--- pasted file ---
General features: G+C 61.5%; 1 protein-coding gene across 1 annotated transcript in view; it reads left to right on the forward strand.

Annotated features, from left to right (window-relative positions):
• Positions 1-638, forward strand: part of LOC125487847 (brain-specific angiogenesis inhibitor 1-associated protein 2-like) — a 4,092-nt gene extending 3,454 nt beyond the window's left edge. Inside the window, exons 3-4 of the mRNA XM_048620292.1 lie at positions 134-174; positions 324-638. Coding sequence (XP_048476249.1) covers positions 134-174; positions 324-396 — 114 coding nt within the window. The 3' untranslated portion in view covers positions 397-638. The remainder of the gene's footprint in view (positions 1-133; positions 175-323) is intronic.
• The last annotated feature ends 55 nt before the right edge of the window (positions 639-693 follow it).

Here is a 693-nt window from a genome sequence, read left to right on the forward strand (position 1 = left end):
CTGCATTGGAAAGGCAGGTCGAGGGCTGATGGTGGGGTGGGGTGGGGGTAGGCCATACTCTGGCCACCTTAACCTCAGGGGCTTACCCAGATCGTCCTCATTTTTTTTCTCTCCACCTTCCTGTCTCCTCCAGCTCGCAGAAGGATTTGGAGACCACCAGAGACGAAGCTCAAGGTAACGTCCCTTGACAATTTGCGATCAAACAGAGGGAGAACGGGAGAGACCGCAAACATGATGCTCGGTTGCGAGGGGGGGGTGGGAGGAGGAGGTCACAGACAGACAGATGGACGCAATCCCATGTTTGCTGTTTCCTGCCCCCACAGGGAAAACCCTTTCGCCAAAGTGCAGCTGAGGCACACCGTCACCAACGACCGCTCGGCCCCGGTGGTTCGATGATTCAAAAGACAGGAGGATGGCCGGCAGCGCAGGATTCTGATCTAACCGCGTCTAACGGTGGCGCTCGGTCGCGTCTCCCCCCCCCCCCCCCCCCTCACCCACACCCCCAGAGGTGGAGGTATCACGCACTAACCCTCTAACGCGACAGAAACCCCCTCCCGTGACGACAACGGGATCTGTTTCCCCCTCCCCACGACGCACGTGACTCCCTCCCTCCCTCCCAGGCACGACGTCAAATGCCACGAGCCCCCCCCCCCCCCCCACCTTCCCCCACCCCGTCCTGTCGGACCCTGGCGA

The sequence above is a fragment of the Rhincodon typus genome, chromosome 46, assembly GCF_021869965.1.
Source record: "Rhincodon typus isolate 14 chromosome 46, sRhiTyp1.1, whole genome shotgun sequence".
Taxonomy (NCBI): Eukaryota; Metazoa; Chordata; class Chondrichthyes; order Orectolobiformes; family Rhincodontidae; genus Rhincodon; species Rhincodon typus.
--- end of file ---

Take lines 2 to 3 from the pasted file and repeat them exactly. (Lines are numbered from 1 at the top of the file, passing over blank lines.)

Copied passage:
Annotated features, from left to right (window-relative positions):
• Positions 1-638, forward strand: part of LOC125487847 (brain-specific angiogenesis inhibitor 1-associated protein 2-like) — a 4,092-nt gene extending 3,454 nt beyond the window's left edge. Inside the window, exons 3-4 of the mRNA XM_048620292.1 lie at positions 134-174; positions 324-638. Coding sequence (XP_048476249.1) covers positions 134-174; positions 324-396 — 114 coding nt within the window. The 3' untranslated portion in view covers positions 397-638. The remainder of the gene's footprint in view (positions 1-133; positions 175-323) is intronic.